Genetic Future

This casual aside on a recent post on personal genomics company 23andMe’s corporate blog caught my eye:

Mutations in several other genes have also been associated with
Parkinson’s disease, but these are extremely rare. Many have been found
only in one or two families. While these mutations are so rare that
they are not covered by 23andMe (to date we have found no customers
with any of them
), studying them could help scientists better
understand the mechanisms of Parkinson’s generally… [my emphasis]

In other words, the company already has probes on its custom chip targeting these variants, but it isn’t yet reporting results back to customers.

Why isn’t it reporting back? If you’d asked me a couple of months ago, I’d say the motivation was probably to avoid the regulatory hassles associated with testing overtly clinical markers – but the company’s willingness to provide results for large-effect variants associated with breast cancer pretty much rules that out.

Instead, the most likely reason to hold back on giving results back to consumers is (perfectly reasonable) caution about the reliability of the test. Screening for extremely rare variants is tricky for two reasons: firstly, since there are very few individuals around who carry the mutation, obtaining positive controls is difficult; and secondly, screening accuracy needs to be extremely high to keep down the rate of false positives.

To illustrate that last point, let’s say there was a genetic variant with a population frequency of just 0.1% (1 in every 1000 people carry it)*. Now, let’s say you have a test with false positive and false negative rates of just 1 in every 1000 tests, and you run that test on one million people. Of the 1000 carriers in the population, the test will only miss one; but it will also give a positive result for 999 people who are non-carriers. In other words, even for this extremely accurate hypothetical test, only 50% of the people who test positive are actually carriers.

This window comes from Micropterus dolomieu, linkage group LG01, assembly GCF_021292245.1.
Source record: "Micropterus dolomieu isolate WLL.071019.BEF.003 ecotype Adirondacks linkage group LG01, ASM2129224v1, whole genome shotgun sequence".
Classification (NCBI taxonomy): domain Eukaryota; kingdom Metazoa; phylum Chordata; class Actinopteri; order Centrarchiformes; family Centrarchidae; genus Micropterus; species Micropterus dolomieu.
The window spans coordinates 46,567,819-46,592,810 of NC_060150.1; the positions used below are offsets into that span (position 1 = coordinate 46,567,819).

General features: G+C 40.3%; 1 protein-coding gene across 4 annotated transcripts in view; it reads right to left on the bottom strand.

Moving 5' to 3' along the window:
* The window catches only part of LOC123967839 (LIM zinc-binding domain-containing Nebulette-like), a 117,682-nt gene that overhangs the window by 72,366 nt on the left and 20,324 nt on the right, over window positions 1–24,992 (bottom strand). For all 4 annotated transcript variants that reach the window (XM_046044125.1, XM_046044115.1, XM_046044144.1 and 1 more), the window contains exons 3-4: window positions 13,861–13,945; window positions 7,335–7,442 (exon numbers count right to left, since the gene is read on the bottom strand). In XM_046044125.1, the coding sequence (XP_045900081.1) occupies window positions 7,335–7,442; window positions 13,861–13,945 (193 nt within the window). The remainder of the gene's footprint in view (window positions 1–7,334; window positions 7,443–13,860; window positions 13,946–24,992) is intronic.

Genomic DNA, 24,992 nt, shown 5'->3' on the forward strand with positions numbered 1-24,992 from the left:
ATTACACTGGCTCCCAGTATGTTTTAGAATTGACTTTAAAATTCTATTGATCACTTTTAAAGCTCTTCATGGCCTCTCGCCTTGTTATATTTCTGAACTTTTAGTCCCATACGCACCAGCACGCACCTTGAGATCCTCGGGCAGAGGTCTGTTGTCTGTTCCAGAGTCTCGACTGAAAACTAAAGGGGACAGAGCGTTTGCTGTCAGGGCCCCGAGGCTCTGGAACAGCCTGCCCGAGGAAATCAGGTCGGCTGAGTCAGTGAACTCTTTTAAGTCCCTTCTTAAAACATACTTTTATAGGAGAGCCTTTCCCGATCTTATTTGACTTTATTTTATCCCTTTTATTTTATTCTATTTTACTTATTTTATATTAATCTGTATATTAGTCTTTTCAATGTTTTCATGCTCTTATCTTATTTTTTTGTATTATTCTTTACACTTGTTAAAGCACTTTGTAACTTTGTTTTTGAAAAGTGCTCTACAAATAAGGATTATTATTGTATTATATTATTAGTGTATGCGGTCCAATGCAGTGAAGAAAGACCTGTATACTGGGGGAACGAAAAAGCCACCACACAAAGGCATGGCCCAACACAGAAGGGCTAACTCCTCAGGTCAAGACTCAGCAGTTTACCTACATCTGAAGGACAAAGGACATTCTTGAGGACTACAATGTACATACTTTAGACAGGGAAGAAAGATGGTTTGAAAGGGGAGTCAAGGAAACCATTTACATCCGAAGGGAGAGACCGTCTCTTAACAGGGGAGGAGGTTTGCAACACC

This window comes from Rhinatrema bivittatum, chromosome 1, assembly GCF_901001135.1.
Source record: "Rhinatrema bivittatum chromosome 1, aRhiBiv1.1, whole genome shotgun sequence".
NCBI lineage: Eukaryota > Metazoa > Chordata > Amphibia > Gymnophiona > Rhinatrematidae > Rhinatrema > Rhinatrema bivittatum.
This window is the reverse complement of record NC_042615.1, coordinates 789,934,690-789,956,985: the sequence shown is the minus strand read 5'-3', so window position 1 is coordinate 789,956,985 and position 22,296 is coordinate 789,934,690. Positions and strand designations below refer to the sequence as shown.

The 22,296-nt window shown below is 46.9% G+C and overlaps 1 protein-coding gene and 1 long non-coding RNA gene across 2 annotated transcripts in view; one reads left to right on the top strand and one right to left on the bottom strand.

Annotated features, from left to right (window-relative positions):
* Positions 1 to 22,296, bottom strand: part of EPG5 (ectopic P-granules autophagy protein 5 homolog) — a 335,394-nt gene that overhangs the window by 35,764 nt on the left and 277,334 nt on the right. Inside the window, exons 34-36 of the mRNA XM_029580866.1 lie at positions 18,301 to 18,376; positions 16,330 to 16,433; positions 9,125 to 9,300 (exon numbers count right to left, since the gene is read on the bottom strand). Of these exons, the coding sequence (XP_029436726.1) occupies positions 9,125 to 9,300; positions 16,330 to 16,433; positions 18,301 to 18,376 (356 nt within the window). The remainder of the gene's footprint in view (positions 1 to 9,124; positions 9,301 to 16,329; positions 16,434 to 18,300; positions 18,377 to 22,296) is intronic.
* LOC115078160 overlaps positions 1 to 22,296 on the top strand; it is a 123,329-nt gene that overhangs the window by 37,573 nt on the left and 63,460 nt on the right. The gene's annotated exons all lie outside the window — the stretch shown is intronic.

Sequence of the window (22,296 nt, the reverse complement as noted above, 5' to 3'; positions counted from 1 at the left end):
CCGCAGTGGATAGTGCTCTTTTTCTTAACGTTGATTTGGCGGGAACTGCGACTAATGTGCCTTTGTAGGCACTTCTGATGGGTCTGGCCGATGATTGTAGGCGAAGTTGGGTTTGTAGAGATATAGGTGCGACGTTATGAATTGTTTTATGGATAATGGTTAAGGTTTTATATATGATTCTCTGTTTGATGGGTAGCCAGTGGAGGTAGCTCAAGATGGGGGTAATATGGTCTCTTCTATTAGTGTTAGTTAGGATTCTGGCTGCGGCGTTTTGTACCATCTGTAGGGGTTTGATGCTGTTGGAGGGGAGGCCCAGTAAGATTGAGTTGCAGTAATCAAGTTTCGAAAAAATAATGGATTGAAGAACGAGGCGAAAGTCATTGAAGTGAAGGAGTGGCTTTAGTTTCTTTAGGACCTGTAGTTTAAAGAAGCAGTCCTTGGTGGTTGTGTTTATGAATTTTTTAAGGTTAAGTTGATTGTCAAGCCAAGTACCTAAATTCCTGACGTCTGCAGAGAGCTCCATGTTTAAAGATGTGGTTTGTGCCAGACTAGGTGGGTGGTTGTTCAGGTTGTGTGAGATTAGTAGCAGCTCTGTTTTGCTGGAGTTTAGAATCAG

This means that testing for rare variants requires exceptionally high standards of accuracy, probably higher than could reasonably be expected from chip-based assays. Given the risks of reporting potentially unreliable results back to customers for serious risk variants it makes good sense for 23andMe to hold off until it has developed extra assays for quality control; and it’s unlikely to do this until it has seen at least a few customers who actually do test positive for the variant in question.

As for obtaining samples from real carriers to enable the development of validation assays: what better way to do that than to recruit 10,000 customers suffering from Parkinson’s? Targeted recruitment of customers with other diseases will no doubt follow.

It is now abundantly clear that 23andMe is intent on moving into the overtly clinical domain; Navigenics’ purchase of its Affymetrix testing lab and deCODE’s move into disease-specific genetic tests are other signs that this is a shift that will involve the entire personal genomics industry.

Personal genomics is getting serious.